For you went on a run.

The next one is a good- bye / 8 /28/22
Days spill into next days, weeks, years
Fern dance in the wind by my open windows
Oak branches hover over our home
Our new house is painted yellow
You wanted it that way
Your ashes are waiting on the bookshelf
To go back to the Farm
The garden is missing you there
To lie in peace, buried among roots
Waiting for me to join you.

Hymn # 322  Thanks Be For These

Two Poems  by Tom Baehr
Capture the Flag, Boys Against the Girls,  July, 1954 
“Okay, okay, I got a plan,” said Nick.
The other boys leaned close to hear him out.
“Now, Howie: Circle ‘round and to your right
And hide behind the maple tree. Okay?

Don’t move until you hear me bark.”
“Like Spike?”
“No–more like Henry. You know: ruff, ruff, ruff.
And Ben: Go out into the field and yell
And scream and try to draw…”

“Aw, Nick,” he cried. “Why do I always hafta
be the sacrifi-mf-mf-mf-mf-mf?”
“Shh!” hissed Nick.
“You’ll give away our hiding place!
And anyway, we’ll rescue you along with Jake and Fred.

And don’t forget that Pam and her team agreed that if we win,
We get to see their…”

“Nicholas! Oh, Benjamin and Pamela!
Time for bed! Come on in!”

“Aw, shit!”
“Oh, damn!”
“Guess we better stop.”

“Game’s over, girls! Gotta go!
We’ll hafta start over tomorrow.
And don’t forget the deal we made, okay?”

Parallel piles of cut grass curve back for the road,
behind the old white farm house and to the other side.
Must be good drying weather, to let it sit like that,
waiting for the ancient tractor pulling a more ancient baler
to follow the green helix, p-tooing great chaws of green rectangles
into the decrepit wagon, the caboose of this trackless train.

Two days later, it’s all gone, the field reduced to a scruffy lawn.
The big field down and across the road had also been cut,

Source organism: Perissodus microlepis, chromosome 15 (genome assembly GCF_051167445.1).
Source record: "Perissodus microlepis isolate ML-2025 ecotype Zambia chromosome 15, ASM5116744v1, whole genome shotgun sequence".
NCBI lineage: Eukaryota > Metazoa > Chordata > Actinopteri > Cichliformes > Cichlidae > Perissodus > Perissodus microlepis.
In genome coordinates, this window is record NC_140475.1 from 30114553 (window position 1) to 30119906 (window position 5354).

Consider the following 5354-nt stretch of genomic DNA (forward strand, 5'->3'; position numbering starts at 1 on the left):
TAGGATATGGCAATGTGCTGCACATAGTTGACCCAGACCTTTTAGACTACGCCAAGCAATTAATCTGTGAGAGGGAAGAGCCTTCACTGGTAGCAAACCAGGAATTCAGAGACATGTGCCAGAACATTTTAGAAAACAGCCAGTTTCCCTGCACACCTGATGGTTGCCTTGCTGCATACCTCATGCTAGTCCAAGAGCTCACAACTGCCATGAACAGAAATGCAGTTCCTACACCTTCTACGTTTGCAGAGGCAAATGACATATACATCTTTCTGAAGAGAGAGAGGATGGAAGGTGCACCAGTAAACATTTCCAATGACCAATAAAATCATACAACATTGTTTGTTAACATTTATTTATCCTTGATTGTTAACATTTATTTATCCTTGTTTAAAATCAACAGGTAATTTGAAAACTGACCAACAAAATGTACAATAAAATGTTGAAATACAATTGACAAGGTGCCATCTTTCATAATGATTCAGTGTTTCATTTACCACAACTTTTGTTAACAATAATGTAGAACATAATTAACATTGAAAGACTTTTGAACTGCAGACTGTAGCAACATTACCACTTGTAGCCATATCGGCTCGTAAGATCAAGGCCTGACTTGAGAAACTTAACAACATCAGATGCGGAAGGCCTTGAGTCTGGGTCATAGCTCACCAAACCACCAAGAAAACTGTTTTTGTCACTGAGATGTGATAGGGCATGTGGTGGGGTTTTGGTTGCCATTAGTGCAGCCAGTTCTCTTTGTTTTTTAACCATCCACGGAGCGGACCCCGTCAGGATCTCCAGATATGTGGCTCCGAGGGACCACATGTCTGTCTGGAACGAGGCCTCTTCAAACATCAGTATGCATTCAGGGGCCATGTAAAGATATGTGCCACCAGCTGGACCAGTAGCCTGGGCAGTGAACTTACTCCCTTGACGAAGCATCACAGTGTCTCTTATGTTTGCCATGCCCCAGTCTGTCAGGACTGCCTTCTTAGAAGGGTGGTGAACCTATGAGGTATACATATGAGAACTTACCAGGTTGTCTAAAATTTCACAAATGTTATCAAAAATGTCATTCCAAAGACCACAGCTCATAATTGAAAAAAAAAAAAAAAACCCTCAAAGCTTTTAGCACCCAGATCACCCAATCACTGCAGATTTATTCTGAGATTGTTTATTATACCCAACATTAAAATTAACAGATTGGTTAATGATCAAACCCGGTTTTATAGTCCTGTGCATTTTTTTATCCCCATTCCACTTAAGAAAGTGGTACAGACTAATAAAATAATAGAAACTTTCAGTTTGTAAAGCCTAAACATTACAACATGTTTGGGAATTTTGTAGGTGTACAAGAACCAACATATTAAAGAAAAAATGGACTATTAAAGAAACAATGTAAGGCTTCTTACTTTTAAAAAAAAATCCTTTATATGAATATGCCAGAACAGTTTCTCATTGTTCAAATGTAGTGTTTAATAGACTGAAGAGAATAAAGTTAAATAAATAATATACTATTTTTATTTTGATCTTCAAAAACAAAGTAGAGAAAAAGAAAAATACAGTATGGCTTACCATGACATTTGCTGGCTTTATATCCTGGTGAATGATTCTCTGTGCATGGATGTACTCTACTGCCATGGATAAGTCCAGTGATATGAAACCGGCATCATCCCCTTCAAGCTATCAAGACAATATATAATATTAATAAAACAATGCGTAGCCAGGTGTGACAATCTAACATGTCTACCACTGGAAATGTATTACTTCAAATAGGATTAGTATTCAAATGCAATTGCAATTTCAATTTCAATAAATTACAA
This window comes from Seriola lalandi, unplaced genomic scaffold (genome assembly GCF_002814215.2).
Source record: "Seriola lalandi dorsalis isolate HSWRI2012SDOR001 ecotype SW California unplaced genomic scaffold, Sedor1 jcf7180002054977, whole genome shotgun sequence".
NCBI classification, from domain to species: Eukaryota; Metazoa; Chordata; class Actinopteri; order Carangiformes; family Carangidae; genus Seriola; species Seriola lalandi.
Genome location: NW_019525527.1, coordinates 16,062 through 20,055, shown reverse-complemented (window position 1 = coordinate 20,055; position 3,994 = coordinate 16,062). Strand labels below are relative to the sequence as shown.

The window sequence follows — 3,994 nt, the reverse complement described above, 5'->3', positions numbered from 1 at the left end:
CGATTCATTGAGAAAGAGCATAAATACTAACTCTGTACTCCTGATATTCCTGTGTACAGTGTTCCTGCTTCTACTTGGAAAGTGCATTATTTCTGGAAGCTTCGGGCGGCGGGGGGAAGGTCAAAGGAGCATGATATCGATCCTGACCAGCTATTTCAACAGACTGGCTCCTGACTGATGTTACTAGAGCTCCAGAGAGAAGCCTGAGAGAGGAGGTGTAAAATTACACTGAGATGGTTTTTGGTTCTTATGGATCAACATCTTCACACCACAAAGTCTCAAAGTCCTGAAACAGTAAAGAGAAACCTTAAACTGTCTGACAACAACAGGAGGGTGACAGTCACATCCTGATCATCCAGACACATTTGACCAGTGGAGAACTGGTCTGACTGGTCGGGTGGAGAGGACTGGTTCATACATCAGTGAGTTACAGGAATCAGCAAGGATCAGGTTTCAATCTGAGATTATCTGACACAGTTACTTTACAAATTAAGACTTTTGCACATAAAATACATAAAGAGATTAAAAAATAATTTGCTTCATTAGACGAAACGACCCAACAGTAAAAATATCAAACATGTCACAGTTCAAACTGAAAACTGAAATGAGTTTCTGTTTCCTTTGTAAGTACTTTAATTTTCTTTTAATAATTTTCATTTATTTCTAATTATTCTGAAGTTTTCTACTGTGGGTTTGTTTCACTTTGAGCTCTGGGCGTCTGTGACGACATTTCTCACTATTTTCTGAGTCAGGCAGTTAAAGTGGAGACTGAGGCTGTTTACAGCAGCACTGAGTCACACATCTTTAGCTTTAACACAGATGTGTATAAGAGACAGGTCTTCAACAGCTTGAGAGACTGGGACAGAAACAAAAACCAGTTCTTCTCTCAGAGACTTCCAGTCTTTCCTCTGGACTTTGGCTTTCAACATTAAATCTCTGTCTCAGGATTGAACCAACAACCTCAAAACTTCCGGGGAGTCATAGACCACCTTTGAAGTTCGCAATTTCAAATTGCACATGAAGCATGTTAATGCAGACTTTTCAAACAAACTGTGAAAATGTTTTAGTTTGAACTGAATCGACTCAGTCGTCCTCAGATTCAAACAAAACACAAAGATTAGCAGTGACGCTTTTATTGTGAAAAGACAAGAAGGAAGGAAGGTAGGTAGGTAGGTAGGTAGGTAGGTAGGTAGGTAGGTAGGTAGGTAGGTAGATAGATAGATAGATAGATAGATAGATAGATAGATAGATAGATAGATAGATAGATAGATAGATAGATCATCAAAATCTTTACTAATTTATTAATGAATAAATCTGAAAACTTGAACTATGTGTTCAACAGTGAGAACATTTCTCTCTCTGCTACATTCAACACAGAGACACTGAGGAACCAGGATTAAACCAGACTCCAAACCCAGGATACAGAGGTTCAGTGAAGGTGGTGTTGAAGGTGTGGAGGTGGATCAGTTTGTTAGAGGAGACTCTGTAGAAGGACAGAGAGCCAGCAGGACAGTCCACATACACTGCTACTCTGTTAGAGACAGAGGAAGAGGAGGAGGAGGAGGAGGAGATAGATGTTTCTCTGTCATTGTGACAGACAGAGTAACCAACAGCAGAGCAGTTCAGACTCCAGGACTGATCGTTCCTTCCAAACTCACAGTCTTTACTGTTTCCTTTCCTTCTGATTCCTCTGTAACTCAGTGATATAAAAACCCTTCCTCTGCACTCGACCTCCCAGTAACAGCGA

leaving not rows, but a thick emerald partless thatch of a giant toupé.
It’s gone now too, doffed to reveal acres of stubble,
praying for the rain unwanted while piles were drying
so that the grass will grow to great lengths, ready to be cut again.

Happiness Makes Up in Height for What it Lacks in Length by Robert Frost   read by Martha Nelson
Oh stormy, stormy world,
The days you were not swirled
Around with mist and cloud,
Or wrapped as in a shroud,
And the sun’s brilliant ball
Was not in part or all
Obscured from mortal view,
Were days so very few
I can but wonder whence
I get the lasting sense
Of so much warmth and light.
If my mistrust is right
It may be altogether
From one day’s perfect weather
When starting clear at dawn
The day went clearly on
To finish clear at eve.
I verily believe
My fair impression may
Be all from that one day
No shadow crossed but ours
As through the blazing flowers
We went from house to wood
For change of solitude.

The Summer Day by Mary Oliver  read by Karen Tyler
Who made the world?
Who made the swan, and the black bear?
Who made the grasshopper?
This grasshopper, I mean —
the one who has flung herself out of the grass,
the one who is eating sugar out of my hand,
who is moving her jaws back and forth instead of up and down —
who is gazing around with her enormous and complicated eyes.
Now she lifts her pale forearms and thoroughly washes her face.
Now she snaps her wings open, and floats away.
I don’t know exactly what a prayer is.
I do know how to pay attention, how to fall down
into the grass, how to kneel down in the grass,
how to be idle and blessed, how to stroll through the fields,
which is what I have been doing all day.
Tell me, what else should I have done?
Doesn’t everything die at last, and too soon?
Tell me, what is it you plan to do
with your one wild and precious life?

Offering shared with The Minister’s Discretionary Fund

Offertory:   Azulão   Jayme Ovalle  
    Eva Greene, piano

Reflecting on the Candles of Joys and Concerns

Closing Hymn  #326  Let All The Beauty We Have Known

Extinguishing the Chalice                         Kit Whallon
We extinguish our chalice, but carry with us the joy of community cradled  in the arms of summer.

Closing Circle: Carry the flame of peace and love
                               Until we meet again. (sung two times)
Benediction                                              Christina Gibbons
May  the echoes of the poetry and music we have heard today surround and bless us until we are together again.